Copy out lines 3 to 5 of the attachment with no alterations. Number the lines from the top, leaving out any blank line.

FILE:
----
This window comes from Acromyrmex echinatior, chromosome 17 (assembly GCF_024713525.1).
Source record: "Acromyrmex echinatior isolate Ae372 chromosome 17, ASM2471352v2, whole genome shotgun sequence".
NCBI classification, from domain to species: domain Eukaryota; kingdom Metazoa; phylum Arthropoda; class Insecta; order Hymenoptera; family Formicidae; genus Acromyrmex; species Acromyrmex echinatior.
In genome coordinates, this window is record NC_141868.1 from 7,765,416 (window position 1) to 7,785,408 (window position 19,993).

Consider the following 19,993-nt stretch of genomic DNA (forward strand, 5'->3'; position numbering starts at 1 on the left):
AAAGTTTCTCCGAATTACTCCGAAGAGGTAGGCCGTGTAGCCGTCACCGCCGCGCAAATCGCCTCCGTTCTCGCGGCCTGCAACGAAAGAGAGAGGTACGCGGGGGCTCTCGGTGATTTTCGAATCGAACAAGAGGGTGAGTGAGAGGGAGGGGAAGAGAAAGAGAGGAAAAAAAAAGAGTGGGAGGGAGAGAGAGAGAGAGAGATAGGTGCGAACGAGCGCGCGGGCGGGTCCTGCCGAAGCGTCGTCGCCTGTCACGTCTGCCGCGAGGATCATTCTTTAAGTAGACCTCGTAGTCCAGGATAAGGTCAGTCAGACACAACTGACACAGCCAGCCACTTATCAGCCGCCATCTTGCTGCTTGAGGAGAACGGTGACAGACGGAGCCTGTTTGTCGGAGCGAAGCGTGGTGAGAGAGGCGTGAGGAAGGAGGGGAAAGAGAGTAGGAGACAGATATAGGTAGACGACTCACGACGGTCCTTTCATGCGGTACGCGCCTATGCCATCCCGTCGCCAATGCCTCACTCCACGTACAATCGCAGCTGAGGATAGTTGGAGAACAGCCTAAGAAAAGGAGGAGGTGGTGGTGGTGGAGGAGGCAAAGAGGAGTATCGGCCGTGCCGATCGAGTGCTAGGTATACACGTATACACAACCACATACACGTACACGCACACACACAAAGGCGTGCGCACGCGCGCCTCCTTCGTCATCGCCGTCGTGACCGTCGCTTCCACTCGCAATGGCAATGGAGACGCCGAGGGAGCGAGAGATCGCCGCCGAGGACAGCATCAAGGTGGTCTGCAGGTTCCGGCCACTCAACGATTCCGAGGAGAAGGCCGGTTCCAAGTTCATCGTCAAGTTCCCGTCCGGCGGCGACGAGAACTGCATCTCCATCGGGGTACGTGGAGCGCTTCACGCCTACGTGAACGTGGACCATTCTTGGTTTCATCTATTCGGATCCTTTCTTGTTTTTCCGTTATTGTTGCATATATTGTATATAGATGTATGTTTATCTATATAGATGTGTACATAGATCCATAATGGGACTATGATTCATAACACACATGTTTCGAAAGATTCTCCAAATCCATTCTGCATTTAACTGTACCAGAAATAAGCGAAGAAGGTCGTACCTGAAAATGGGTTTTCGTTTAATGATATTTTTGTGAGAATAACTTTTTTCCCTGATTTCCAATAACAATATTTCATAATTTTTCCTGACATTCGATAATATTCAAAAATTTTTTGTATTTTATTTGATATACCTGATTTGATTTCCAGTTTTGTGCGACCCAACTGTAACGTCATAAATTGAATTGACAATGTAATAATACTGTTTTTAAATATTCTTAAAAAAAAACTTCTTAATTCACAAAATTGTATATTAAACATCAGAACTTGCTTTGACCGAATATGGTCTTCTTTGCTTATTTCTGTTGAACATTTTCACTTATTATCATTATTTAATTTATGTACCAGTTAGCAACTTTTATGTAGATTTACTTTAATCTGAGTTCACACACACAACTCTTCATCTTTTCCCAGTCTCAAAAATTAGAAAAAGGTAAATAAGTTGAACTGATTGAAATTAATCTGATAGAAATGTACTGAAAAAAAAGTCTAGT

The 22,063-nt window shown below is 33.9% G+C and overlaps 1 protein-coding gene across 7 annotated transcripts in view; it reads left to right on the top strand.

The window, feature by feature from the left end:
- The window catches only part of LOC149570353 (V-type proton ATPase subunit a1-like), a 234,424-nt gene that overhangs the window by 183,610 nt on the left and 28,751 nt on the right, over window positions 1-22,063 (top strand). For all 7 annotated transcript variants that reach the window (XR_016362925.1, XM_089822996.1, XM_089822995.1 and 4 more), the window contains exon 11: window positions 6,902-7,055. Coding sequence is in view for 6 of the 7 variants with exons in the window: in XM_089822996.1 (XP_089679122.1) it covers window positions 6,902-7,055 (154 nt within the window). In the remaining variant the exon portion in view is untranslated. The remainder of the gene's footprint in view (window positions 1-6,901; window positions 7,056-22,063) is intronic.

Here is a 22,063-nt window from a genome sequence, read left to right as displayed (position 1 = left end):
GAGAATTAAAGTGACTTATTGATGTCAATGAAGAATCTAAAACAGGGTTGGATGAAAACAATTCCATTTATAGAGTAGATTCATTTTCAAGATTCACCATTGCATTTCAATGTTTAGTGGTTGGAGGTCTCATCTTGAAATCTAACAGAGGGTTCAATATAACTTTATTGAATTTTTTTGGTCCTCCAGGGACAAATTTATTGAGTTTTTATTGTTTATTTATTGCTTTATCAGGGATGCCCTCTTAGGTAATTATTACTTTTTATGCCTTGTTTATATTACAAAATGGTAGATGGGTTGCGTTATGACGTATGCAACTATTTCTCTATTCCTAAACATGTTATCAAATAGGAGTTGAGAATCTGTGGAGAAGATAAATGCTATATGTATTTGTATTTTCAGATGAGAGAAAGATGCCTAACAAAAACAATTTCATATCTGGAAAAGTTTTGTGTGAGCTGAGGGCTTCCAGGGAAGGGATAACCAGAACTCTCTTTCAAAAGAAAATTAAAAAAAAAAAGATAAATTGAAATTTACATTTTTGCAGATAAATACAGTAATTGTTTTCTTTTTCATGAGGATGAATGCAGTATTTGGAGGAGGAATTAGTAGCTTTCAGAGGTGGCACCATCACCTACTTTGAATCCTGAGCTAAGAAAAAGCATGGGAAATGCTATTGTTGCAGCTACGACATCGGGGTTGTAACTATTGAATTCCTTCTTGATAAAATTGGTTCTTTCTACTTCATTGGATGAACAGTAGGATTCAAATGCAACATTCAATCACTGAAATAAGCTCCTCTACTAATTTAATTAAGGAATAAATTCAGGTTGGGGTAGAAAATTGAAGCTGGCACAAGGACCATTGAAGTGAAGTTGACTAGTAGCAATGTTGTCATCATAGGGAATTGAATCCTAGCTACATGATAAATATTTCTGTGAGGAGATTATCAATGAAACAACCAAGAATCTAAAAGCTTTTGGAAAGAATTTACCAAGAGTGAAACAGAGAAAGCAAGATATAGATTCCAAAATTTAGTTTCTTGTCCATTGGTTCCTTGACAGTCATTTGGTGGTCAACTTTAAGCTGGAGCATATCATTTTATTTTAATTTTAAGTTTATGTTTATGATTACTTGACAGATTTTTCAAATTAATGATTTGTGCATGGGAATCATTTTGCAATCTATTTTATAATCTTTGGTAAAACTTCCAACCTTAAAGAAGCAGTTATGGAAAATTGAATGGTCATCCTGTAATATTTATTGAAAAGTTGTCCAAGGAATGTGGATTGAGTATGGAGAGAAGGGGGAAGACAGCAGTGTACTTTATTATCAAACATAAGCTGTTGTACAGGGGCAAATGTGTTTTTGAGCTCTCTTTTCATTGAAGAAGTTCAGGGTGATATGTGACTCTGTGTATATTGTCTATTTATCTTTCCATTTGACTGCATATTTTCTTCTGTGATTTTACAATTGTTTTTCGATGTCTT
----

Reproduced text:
NCBI classification, from domain to species: domain Eukaryota; kingdom Metazoa; phylum Arthropoda; class Insecta; order Hymenoptera; family Formicidae; genus Acromyrmex; species Acromyrmex echinatior.
In genome coordinates, this window is record NC_141868.1 from 7,765,416 (window position 1) to 7,785,408 (window position 19,993).

Consider the following 19,993-nt stretch of genomic DNA (forward strand, 5'->3'; position numbering starts at 1 on the left):